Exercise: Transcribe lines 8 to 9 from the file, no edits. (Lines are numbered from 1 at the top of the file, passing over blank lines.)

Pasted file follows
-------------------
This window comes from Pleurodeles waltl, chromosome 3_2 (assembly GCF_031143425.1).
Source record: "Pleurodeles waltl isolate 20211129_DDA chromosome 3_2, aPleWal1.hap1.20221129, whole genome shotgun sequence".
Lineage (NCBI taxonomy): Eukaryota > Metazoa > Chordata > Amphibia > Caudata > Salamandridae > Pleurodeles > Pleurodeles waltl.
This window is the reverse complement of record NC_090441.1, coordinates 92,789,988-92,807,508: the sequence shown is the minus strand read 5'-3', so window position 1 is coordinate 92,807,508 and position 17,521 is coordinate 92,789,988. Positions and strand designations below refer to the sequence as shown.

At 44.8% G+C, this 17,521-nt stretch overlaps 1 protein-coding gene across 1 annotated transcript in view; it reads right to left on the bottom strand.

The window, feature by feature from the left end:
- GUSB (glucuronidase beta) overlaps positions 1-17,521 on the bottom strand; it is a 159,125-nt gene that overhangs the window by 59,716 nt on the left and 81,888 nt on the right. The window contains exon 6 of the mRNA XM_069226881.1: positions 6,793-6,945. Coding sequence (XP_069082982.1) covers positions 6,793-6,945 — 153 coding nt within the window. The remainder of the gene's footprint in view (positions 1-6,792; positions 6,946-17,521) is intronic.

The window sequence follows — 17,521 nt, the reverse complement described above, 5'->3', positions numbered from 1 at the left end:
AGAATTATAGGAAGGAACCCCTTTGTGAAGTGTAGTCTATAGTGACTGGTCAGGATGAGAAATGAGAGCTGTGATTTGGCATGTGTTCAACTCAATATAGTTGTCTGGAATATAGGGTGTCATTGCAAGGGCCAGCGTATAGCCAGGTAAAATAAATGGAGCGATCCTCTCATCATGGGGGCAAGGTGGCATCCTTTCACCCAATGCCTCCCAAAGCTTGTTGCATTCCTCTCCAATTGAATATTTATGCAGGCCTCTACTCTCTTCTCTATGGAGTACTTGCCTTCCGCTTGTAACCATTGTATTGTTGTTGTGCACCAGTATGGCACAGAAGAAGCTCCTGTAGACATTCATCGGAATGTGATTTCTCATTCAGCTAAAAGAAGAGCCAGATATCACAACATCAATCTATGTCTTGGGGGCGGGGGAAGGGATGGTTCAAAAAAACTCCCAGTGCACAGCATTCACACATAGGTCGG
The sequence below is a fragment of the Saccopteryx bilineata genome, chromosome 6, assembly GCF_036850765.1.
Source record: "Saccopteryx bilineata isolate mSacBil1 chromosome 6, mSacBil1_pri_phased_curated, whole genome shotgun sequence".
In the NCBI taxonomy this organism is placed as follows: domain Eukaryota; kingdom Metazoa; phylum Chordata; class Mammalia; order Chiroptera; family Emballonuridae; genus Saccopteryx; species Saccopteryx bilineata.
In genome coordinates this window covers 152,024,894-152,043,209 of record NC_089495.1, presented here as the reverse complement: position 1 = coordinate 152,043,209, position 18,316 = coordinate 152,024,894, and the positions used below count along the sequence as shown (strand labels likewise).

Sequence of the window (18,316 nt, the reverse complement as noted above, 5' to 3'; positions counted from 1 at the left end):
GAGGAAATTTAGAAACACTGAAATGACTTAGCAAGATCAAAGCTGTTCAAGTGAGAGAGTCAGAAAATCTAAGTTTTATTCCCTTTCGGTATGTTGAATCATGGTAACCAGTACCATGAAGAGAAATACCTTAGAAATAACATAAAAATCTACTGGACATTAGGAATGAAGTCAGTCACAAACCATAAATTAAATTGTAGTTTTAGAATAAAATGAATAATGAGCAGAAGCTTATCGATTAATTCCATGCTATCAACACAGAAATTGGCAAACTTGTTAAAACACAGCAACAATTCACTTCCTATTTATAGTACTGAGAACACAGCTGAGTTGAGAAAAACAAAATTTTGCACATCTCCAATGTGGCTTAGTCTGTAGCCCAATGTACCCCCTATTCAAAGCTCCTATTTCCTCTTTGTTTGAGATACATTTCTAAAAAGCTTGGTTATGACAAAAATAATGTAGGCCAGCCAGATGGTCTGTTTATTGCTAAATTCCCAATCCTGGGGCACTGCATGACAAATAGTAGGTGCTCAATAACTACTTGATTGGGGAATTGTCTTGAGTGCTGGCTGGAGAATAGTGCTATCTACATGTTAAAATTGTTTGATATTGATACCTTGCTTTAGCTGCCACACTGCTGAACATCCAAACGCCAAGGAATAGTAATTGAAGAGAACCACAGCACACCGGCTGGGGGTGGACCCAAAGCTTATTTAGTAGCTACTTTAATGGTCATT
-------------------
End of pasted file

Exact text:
The window sequence follows — 17,521 nt, the reverse complement described above, 5'->3', positions numbered from 1 at the left end:
AGAATTATAGGAAGGAACCCCTTTGTGAAGTGTAGTCTATAGTGACTGGTCAGGATGAGAAATGAGAGCTGTGATTTGGCATGTGTTCAACTCAATATAGTTGTCTGGAATATAGGGTGTCATTGCAAGGGCCAGCGTATAGCCAGGTAAAATAAATGGAGCGATCCTCTCATCATGGGGGCAAGGTGGCATCCTTTCACCCAATGCCTCCCAAAGCTTGTTGCATTCCTCTCCAATTGAATATTTATGCAGGCCTCTACTCTCTTCTCTATGGAGTACTTGCCTTCCGCTTGTAACCATTGTATTGTTGTTGTGCACCAGTATGGCACAGAAGAAGCTCCTGTAGACATTCATCGGAATGTGATTTCTCATTCAGCTAAAAGAAGAGCCAGATATCACAACATCAATCTATGTCTTGGGGGCGGGGGAAGGGATGGTTCAAAAAAACTCCCAGTGCACAGCATTCACACATAGGTCGG